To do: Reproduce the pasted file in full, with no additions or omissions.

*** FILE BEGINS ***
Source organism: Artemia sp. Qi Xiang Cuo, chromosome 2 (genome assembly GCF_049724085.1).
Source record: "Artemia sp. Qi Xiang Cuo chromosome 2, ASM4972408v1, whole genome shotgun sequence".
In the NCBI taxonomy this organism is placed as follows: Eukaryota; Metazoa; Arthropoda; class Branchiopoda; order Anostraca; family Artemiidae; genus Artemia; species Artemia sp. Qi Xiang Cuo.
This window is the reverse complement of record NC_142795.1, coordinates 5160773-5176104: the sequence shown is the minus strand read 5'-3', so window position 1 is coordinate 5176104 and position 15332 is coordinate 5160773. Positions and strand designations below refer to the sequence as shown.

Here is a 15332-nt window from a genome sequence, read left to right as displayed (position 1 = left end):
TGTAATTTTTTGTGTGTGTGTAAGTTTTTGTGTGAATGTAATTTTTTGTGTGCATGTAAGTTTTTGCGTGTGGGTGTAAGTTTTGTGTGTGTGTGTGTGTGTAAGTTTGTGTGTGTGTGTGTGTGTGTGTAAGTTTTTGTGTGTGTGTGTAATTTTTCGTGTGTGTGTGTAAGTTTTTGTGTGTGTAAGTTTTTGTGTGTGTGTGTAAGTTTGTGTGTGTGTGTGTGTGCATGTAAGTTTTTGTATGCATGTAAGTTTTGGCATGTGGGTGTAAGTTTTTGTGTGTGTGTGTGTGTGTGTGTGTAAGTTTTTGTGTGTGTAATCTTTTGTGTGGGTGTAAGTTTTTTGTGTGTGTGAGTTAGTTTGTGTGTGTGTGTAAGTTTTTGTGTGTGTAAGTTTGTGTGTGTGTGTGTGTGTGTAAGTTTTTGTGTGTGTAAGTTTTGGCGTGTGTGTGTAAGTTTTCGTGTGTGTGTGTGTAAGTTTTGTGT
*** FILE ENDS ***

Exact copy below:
Source organism: Artemia sp. Qi Xiang Cuo, chromosome 2 (genome assembly GCF_049724085.1).
Source record: "Artemia sp. Qi Xiang Cuo chromosome 2, ASM4972408v1, whole genome shotgun sequence".
In the NCBI taxonomy this organism is placed as follows: Eukaryota; Metazoa; Arthropoda; class Branchiopoda; order Anostraca; family Artemiidae; genus Artemia; species Artemia sp. Qi Xiang Cuo.
This window is the reverse complement of record NC_142795.1, coordinates 5160773-5176104: the sequence shown is the minus strand read 5'-3', so window position 1 is coordinate 5176104 and position 15332 is coordinate 5160773. Positions and strand designations below refer to the sequence as shown.

Here is a 15332-nt window from a genome sequence, read left to right as displayed (position 1 = left end):
TGTAATTTTTTGTGTGTGTGTAAGTTTTTGTGTGAATGTAATTTTTTGTGTGCATGTAAGTTTTTGCGTGTGGGTGTAAGTTTTGTGTGTGTGTGTGTGTGTAAGTTTGTGTGTGTGTGTGTGTGTGTGTAAGTTTTTGTGTGTGTGTGTAATTTTTCGTGTGTGTGTGTAAGTTTTTGTGTGTGTAAGTTTTTGTGTGTGTGTGTAAGTTTGTGTGTGTGTGTGTGTGCATGTAAGTTTTTGTATGCATGTAAGTTTTGGCATGTGGGTGTAAGTTTTTGTGTGTGTGTGTGTGTGTGTGTGTAAGTTTTTGTGTGTGTAATCTTTTGTGTGGGTGTAAGTTTTTTGTGTGTGTGAGTTAGTTTGTGTGTGTGTGTAAGTTTTTGTGTGTGTAAGTTTGTGTGTGTGTGTGTGTGTGTAAGTTTTTGTGTGTGTAAGTTTTGGCGTGTGTGTGTAAGTTTTCGTGTGTGTGTGTGTAAGTTTTGTGT